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[vahr-lit] /ˈvɑr lɪt/
noun, Archaic.
a knavish person; rascal.
  1. an attendant or servant.
  2. a page who serves a knight.
Origin of varlet
late Middle English
1425-75; late Middle English < Middle French; variant of valet Unabridged
Based on the Random House Dictionary, © Random House, Inc. 2018.
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Examples from the Web for varlet
Historical Examples
  • I trust not the varlet with whom I bartered it for my motley.

    The Armourer's Prentices Charlotte M. Yonge
  • The fourth varlet did not wait for me, but closed on me with his knife.

    Sir Ludar Talbot Baines Reed
  • At one time he took service with a minstrel and was his varlet.

  • "Then give the varlet food and raiment and set him on his way," said Sir Hugh.

    The Canterbury Puzzles

    Henry Ernest Dudeney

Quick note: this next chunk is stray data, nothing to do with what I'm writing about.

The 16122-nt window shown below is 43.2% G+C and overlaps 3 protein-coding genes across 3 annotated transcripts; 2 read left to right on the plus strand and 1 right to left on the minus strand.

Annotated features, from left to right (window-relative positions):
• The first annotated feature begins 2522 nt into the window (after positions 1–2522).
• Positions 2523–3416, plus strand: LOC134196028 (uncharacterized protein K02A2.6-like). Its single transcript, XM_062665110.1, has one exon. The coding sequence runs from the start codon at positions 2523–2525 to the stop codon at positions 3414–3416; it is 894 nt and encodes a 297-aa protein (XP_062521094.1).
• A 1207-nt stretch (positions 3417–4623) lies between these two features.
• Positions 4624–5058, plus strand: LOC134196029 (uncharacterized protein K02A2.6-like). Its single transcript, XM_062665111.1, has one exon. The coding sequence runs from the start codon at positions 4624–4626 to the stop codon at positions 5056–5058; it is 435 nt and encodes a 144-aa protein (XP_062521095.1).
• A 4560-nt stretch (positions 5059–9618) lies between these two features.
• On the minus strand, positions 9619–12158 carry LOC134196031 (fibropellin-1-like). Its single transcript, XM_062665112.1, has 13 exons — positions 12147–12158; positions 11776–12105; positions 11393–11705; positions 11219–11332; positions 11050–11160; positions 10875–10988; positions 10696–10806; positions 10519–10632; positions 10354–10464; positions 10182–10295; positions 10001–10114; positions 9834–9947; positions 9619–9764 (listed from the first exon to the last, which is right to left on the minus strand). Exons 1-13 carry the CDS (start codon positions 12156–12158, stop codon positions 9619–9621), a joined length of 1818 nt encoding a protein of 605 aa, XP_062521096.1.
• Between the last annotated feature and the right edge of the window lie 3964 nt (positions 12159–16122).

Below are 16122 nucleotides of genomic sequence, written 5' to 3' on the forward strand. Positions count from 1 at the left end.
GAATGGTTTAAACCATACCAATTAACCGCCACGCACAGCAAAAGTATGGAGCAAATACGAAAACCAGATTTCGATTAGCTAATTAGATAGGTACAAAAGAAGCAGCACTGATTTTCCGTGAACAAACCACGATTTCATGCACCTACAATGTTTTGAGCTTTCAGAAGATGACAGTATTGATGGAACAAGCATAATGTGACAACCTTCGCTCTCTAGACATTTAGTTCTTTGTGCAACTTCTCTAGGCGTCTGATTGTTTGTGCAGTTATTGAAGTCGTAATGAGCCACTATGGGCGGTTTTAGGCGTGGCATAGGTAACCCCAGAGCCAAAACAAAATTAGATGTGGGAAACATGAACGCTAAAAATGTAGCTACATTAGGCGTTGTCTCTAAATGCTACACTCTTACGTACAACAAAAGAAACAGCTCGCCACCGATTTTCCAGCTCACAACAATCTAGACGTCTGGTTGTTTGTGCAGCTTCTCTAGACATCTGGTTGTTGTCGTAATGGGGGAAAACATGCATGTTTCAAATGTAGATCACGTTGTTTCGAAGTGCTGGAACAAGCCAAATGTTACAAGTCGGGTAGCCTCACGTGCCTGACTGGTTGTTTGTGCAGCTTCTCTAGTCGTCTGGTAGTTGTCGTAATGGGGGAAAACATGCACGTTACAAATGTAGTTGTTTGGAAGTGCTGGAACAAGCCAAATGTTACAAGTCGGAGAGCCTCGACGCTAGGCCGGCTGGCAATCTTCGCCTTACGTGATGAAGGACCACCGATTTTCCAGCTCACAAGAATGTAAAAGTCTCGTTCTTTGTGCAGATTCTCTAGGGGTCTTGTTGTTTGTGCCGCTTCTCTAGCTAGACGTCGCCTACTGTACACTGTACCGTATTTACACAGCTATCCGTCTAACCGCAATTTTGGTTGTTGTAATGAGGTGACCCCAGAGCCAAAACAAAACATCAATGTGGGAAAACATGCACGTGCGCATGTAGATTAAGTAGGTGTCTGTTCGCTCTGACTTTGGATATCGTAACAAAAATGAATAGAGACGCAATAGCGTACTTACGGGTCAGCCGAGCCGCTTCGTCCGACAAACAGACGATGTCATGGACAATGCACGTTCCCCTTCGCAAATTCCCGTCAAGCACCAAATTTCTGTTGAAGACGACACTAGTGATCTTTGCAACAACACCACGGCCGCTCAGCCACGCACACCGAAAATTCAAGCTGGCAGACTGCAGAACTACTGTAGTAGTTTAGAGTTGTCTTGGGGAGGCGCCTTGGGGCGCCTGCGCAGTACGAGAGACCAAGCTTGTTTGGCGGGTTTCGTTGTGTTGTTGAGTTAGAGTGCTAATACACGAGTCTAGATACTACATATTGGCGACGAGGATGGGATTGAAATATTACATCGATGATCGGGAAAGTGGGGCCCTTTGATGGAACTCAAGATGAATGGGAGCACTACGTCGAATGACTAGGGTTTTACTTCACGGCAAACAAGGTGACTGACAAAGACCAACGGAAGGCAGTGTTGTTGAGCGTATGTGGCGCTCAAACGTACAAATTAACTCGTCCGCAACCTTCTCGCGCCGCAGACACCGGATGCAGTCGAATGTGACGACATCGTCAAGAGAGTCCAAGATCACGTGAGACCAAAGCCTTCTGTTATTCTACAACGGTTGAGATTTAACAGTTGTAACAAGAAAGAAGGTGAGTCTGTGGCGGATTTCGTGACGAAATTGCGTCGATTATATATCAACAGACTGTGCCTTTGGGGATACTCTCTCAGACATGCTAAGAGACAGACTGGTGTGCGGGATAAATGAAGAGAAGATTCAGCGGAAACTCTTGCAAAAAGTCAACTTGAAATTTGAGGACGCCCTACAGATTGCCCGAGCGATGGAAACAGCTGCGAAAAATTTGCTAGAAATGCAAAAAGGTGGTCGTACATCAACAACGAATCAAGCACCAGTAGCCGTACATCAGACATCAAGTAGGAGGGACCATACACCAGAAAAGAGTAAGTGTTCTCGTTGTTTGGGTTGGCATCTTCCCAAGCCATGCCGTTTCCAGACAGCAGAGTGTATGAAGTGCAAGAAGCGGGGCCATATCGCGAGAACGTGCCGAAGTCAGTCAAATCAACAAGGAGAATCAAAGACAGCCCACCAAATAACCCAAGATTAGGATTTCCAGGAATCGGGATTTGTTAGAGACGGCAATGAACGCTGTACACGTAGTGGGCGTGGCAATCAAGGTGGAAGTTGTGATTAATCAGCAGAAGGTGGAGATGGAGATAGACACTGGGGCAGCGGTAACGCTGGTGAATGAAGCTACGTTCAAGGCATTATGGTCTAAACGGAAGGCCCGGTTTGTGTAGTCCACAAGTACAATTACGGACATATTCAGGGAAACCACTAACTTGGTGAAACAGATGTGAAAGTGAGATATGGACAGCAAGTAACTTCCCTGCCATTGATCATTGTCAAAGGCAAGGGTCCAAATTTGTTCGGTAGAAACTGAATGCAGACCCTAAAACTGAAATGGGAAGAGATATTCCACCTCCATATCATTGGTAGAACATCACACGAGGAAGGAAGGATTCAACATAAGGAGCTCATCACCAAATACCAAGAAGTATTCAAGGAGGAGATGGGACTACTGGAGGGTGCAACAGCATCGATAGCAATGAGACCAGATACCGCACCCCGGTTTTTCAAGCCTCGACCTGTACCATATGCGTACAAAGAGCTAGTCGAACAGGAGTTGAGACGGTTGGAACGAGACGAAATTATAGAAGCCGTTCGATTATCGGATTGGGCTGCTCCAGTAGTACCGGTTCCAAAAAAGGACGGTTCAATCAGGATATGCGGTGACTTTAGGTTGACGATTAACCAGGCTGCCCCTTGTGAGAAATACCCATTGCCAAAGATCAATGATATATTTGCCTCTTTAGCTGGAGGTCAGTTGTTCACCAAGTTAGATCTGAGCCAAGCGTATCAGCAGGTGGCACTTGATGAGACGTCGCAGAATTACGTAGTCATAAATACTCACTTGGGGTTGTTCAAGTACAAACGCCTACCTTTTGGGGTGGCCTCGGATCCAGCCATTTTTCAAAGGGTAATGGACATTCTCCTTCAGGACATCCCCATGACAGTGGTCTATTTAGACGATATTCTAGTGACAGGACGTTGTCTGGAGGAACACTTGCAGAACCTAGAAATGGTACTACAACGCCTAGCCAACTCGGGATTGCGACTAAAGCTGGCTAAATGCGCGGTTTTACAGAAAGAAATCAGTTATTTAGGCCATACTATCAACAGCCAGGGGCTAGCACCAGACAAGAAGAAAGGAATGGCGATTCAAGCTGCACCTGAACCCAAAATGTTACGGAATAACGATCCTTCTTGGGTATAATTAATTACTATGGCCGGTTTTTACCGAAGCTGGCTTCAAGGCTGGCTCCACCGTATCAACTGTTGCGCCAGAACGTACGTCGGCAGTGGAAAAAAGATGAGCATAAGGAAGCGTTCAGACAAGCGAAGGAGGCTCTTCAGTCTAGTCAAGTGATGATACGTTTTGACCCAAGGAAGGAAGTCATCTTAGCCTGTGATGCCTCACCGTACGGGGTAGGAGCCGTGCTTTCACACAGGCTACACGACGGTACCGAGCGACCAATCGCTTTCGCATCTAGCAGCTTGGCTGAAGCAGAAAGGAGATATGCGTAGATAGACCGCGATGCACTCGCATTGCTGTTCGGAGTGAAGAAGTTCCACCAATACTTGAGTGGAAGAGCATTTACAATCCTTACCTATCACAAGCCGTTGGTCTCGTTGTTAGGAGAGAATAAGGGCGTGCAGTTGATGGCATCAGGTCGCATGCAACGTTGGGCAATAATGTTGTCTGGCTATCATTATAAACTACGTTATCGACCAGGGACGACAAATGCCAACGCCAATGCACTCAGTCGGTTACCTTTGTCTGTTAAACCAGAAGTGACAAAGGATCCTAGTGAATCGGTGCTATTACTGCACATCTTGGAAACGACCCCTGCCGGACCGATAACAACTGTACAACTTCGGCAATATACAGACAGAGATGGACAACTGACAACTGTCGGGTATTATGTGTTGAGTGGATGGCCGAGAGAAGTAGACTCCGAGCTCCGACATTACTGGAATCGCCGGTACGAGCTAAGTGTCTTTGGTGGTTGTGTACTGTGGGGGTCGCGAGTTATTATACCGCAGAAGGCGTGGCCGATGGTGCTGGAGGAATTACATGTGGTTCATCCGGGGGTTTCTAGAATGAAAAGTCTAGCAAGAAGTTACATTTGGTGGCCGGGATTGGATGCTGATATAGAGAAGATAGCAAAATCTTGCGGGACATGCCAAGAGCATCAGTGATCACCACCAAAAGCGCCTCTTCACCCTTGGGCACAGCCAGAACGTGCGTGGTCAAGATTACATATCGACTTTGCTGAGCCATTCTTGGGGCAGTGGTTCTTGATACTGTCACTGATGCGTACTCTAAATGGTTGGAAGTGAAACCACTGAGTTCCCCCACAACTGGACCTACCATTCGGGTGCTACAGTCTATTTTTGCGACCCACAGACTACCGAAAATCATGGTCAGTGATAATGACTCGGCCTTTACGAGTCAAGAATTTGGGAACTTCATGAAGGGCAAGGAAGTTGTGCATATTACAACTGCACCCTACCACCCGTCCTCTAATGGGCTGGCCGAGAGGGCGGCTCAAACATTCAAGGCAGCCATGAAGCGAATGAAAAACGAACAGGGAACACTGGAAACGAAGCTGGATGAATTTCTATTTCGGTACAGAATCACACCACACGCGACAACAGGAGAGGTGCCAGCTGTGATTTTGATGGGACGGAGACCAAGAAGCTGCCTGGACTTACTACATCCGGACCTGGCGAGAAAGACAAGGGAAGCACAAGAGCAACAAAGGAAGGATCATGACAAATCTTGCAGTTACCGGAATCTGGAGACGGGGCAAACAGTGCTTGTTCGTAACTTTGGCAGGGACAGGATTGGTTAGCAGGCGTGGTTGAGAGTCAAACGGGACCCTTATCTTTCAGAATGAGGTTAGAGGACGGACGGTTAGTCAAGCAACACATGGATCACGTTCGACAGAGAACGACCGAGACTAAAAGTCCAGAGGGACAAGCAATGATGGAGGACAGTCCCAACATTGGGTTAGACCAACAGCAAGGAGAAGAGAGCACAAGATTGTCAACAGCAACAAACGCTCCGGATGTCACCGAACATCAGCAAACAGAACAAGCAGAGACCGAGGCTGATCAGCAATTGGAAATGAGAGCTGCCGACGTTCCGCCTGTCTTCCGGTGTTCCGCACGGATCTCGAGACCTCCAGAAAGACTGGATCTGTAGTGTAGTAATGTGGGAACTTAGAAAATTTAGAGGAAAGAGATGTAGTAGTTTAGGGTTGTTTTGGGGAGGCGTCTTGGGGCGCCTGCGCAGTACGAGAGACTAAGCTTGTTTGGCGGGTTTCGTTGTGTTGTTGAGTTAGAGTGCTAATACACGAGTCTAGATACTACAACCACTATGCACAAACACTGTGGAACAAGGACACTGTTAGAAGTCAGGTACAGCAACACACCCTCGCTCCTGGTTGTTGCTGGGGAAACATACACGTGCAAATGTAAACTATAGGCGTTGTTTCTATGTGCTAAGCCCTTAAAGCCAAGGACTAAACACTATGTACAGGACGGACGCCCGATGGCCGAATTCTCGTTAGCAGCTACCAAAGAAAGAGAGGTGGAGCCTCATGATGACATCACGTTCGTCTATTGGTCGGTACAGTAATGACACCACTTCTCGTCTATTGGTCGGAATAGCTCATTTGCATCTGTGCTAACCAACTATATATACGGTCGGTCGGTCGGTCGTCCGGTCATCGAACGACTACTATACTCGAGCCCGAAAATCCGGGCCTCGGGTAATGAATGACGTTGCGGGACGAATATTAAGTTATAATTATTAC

• But, Rebecca, I've a mind to see what observance these people will give the varlet.

    The Panchronicon Harold Steele Mackaye
  • The varlet, as he was then called, followed Mr Altham into the shop.

    The White Lady of Hazelwood Emily Sarah Holt
  • The most religious persons have often more respect for a varlet, than for God.

    Good Sense Paul Henri Thiry, Baron D'Holbach
  • Whether knight or varlet shall the finder be, I will not say.

  • An I had known, I should have seen the varlet hanged ere I had told him.

    The Black Arrow Robert Louis Stevenson
  • Good it is to hear that the varlet was not let sleep sound all the night!

    The Flute of the Gods

    Marah Ellis Ryan
British Dictionary definitions for varlet


noun (archaic)
a menial servant
a knight's page
a rascal
Word Origin
C15: from Old French, variant of valletvalet
Collins English Dictionary - Complete & Unabridged 2012 Digital Edition
© William Collins Sons & Co. Ltd. 1979, 1986 © HarperCollins
Publishers 1998, 2000, 2003, 2005, 2006, 2007, 2009, 2012
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Word Origin and History for varlet

mid-15c., "servant, attendant of a knight," from Middle French varlet (14c.), variant of vaslet, originally "squire, young man," from Old French vassal (see vassal). The meaning "rascal, rogue" is 1540s.

Online Etymology Dictionary, © 2010 Douglas Harper
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